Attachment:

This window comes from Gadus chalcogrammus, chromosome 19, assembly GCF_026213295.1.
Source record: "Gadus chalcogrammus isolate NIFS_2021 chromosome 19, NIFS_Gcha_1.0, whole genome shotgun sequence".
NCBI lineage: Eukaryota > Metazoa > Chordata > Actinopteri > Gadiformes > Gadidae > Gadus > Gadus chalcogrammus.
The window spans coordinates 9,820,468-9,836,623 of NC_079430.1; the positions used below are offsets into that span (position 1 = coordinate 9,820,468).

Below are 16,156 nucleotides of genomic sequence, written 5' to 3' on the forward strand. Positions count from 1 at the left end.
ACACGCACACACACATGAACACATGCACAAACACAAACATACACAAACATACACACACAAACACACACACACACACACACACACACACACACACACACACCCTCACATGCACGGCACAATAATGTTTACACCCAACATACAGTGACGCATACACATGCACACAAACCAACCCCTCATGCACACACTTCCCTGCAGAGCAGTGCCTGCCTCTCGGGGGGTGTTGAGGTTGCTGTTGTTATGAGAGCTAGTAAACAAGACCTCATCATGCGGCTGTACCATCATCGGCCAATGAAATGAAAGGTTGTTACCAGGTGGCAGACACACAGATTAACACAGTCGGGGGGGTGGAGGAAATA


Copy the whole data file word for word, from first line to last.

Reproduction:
This window comes from Gadus chalcogrammus, chromosome 19, assembly GCF_026213295.1.
Source record: "Gadus chalcogrammus isolate NIFS_2021 chromosome 19, NIFS_Gcha_1.0, whole genome shotgun sequence".
NCBI lineage: Eukaryota > Metazoa > Chordata > Actinopteri > Gadiformes > Gadidae > Gadus > Gadus chalcogrammus.
The window spans coordinates 9,820,468-9,836,623 of NC_079430.1; the positions used below are offsets into that span (position 1 = coordinate 9,820,468).

Below are 16,156 nucleotides of genomic sequence, written 5' to 3' on the forward strand. Positions count from 1 at the left end.
ACACGCACACACACATGAACACATGCACAAACACAAACATACACAAACATACACACACAAACACACACACACACACACACACACACACACACACACACACCCTCACATGCACGGCACAATAATGTTTACACCCAACATACAGTGACGCATACACATGCACACAAACCAACCCCTCATGCACACACTTCCCTGCAGAGCAGTGCCTGCCTCTCGGGGGGTGTTGAGGTTGCTGTTGTTATGAGAGCTAGTAAACAAGACCTCATCATGCGGCTGTACCATCATCGGCCAATGAAATGAAAGGTTGTTACCAGGTGGCAGACACACAGATTAACACAGTCGGGGGGGTGGAGGAAATA